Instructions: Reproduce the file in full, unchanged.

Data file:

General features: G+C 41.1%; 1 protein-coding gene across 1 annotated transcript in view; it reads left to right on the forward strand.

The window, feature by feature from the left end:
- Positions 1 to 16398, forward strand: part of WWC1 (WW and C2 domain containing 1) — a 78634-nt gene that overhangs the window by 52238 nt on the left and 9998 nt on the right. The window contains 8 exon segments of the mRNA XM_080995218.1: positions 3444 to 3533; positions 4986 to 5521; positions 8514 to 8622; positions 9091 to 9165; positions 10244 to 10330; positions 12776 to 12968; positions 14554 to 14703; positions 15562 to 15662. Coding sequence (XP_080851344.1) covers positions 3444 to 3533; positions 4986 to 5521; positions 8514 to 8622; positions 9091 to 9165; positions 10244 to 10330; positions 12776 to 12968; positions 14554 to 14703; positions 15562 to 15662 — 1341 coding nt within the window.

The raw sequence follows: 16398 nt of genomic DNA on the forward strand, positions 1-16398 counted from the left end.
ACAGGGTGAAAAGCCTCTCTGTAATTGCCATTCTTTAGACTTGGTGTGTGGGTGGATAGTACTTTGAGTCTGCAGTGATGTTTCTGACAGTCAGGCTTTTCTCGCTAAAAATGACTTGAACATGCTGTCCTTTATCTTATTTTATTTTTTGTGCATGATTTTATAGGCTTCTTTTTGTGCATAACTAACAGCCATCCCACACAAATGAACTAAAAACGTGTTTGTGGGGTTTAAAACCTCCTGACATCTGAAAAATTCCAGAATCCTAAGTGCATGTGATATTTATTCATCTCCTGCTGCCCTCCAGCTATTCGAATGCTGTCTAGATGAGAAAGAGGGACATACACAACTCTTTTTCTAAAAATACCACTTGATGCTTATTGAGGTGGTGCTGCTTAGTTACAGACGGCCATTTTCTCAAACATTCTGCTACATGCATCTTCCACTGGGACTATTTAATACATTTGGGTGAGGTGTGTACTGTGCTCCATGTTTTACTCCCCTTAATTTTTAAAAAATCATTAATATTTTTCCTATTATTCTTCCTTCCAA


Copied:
General features: G+C 41.1%; 1 protein-coding gene across 1 annotated transcript in view; it reads left to right on the forward strand.

The window, feature by feature from the left end:
- Positions 1 to 16398, forward strand: part of WWC1 (WW and C2 domain containing 1) — a 78634-nt gene that overhangs the window by 52238 nt on the left and 9998 nt on the right. The window contains 8 exon segments of the mRNA XM_080995218.1: positions 3444 to 3533; positions 4986 to 5521; positions 8514 to 8622; positions 9091 to 9165; positions 10244 to 10330; positions 12776 to 12968; positions 14554 to 14703; positions 15562 to 15662. Coding sequence (XP_080851344.1) covers positions 3444 to 3533; positions 4986 to 5521; positions 8514 to 8622; positions 9091 to 9165; positions 10244 to 10330; positions 12776 to 12968; positions 14554 to 14703; positions 15562 to 15662 — 1341 coding nt within the window.

The raw sequence follows: 16398 nt of genomic DNA on the forward strand, positions 1-16398 counted from the left end.
ACAGGGTGAAAAGCCTCTCTGTAATTGCCATTCTTTAGACTTGGTGTGTGGGTGGATAGTACTTTGAGTCTGCAGTGATGTTTCTGACAGTCAGGCTTTTCTCGCTAAAAATGACTTGAACATGCTGTCCTTTATCTTATTTTATTTTTTGTGCATGATTTTATAGGCTTCTTTTTGTGCATAACTAACAGCCATCCCACACAAATGAACTAAAAACGTGTTTGTGGGGTTTAAAACCTCCTGACATCTGAAAAATTCCAGAATCCTAAGTGCATGTGATATTTATTCATCTCCTGCTGCCCTCCAGCTATTCGAATGCTGTCTAGATGAGAAAGAGGGACATACACAACTCTTTTTCTAAAAATACCACTTGATGCTTATTGAGGTGGTGCTGCTTAGTTACAGACGGCCATTTTCTCAAACATTCTGCTACATGCATCTTCCACTGGGACTATTTAATACATTTGGGTGAGGTGTGTACTGTGCTCCATGTTTTACTCCCCTTAATTTTTAAAAAATCATTAATATTTTTCCTATTATTCTTCCTTCCAA